(4) Patents are granted at the risk of the patentee and without guarantee of their validity.

I gather then that unlike the US where there is a presumption of validity, a Nigerian patent means no such thing. That's for a court to decide. So far, then, all the KONYIN keyboard has is some paperwork filed and accepted. There is no presumption that it is a valid patent. I'd say things are looking up for OLPC. Even if the patent were valid, it doesn't apply to a charity, from my reading of this section:

6. (3) The rights under a patent-

(a) shall extend only to acts done for industrial or commercial purposes; ...

OLPC has no industrial or commercial purpose. It's just trying to improve the lives of children in Nigeria. And section 6.(2) limits the protection to the description in the application:

(2) The scope of the protection conferred by a patent shall be determined by the terms of the claims; and the description (and the plans and drawings, if any) included in the patent shall be used to interpret the claims.

Section 7 reveals that a Nigerian patent lasts 20 years, but there is an annual fee, and if you don't pay that fee annually, you lose your patent. If a patent has lapsed or expired, it has to be registered and notified. And here's how a court can declare a patent null and void:

9. (1) Subject to this section, on the application of any person (including a public officer acting in the exercise of his functions) the court shall declare a patent null and void-

(a) if the subject of the patent is not patentable under section 1 of this Act; or

(b) if the description of the invention or the claim does not conform with section 3(2) of this Act; or

(c) if for the same invention a patent has been granted in Nigeria as the result of a prior application or an application benefiting from an earlier foreign priority.

So prior art counts, and obviousness would too. But it might not hurt to check the Nigerian patent database for earlier patents.

Now that is the law about patents. What about designs?

12. Any combination of lines or colours or both, and any three-dimensional form, whether or not associated with colours, is an industrial design, if it is intended by the creator to be used as a model or pattern to be multiplied by industrial process and is not intended solely to obtain a technical result.

13. (1) Subject to this section, an industrial design is registrable if-

(a) it is new; and

(b) it is not contrary to public order or morality,

(2) Where application is made for the registration of an industrial design, the design shall be presumed to be new at the time of the application except in so far as the following provisions of this section provide otherwise-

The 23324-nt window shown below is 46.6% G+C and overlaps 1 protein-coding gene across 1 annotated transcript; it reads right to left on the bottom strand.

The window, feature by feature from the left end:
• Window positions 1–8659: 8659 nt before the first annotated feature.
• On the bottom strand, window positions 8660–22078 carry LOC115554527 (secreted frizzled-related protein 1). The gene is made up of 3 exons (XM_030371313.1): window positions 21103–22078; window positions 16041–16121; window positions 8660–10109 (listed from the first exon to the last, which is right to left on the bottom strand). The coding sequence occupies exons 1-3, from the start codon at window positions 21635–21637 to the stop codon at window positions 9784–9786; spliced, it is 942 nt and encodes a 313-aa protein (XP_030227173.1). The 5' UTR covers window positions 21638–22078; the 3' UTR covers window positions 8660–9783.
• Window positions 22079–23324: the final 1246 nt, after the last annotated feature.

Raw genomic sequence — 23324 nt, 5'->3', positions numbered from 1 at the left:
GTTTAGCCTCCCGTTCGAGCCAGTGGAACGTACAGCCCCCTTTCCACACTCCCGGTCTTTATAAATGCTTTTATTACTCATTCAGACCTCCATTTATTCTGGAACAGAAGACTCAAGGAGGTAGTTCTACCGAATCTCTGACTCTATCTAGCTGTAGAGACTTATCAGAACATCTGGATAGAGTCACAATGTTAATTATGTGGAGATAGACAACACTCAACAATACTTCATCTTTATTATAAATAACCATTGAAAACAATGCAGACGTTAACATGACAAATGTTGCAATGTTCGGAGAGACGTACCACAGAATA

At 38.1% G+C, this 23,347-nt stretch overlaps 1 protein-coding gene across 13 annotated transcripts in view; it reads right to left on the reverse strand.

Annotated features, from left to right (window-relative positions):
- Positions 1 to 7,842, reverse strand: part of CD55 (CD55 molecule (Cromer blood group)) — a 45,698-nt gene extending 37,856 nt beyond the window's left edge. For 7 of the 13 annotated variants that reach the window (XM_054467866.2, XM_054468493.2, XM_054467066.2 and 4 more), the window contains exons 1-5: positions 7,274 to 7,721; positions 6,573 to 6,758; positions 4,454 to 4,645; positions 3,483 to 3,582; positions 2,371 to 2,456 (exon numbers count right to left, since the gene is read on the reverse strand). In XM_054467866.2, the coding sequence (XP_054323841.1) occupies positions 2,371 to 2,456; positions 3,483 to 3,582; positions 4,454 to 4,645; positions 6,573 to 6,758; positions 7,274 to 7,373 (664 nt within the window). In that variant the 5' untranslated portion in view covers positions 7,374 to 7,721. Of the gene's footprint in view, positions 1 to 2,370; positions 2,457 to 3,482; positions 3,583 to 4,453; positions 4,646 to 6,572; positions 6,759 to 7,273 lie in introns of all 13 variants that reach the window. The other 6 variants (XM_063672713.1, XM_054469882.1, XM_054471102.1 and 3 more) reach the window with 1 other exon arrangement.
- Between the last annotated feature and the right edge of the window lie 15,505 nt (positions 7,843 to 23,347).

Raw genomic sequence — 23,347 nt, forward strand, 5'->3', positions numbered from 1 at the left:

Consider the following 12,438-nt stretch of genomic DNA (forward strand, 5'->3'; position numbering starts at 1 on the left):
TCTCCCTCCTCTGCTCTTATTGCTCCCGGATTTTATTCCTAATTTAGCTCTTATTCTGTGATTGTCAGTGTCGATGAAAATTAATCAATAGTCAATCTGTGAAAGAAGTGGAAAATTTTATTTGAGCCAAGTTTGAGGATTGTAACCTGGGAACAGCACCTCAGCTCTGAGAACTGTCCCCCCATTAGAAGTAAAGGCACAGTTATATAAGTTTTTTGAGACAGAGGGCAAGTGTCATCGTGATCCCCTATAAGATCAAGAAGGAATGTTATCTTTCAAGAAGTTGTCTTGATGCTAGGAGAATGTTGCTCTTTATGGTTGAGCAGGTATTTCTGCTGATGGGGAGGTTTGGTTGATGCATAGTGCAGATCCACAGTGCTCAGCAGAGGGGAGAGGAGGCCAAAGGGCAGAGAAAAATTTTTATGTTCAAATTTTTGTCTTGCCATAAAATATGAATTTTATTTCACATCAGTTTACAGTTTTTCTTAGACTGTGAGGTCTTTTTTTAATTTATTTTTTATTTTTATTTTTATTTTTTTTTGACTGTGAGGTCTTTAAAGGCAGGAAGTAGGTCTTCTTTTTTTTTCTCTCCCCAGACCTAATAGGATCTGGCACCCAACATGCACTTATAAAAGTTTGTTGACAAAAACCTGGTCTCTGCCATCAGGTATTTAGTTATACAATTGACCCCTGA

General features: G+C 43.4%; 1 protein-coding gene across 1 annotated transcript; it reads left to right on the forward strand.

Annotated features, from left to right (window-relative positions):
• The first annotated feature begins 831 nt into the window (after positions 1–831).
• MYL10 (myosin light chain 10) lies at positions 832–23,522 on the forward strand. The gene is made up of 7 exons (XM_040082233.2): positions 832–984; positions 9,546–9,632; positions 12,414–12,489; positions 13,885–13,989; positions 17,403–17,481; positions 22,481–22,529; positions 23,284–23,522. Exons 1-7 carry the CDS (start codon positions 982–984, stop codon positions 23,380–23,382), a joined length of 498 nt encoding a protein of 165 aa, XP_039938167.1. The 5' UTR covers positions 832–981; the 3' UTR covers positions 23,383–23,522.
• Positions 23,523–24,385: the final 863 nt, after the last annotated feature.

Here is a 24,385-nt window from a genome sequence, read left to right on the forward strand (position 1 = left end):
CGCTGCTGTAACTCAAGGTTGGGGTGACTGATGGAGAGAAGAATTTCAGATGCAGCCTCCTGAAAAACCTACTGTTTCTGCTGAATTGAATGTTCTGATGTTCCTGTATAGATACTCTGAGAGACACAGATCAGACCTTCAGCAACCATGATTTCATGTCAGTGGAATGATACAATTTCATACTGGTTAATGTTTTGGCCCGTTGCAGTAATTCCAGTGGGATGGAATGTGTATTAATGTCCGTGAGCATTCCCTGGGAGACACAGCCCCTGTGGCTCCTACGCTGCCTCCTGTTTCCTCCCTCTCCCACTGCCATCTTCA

(3) An industrial design is not new if, before the date of application for registration, it has been made available to the public anywhere and at any time by means of description, use or in any other way, unless it is shown to the satisfaction of the Registrar that the creator of the design could not have known that it had been made so available.

(4) An industrial design shall not be deemed to have been made available to the public solely by reason of the fact that within the period of six months preceding the filing of the application for registration the creator has exhibited it in an official or officially recognised exhibition.

(5) An industrial design is not new merely because it differs in minor or inessential ways from an earlier design or concerns a type of product other than the type with which an earlier design is concerned.

And just like with patents, the protection is only from commercial competition:

19. (1) Registration of an industrial design confers upon the registered owner the right to preclude any other person from doing any of the following acts-

(a) reproducing the design in the manufacture of a product;

(b) importing, selling or utilising for commercial purposes a product reproducing the design; and

(c) holding such a product for the purpose of selling it or of utilising it for commercial purposes

The protection, even if it applied, only lasts for five years from the date of registration unless a fee is paid to renew it for two further periods of five years, and there is no indication that this extension happened. There is a six-month grace period, but that would have run out in January of 2007, by my reckoning. Really, folks, I'm not a lawyer and I'm not Nigerian, but this litigation looks to me to be going absolutely nowhere, and I'm quite surprised it was even attempted, unless the written law in Nigeria has no real-life meaning.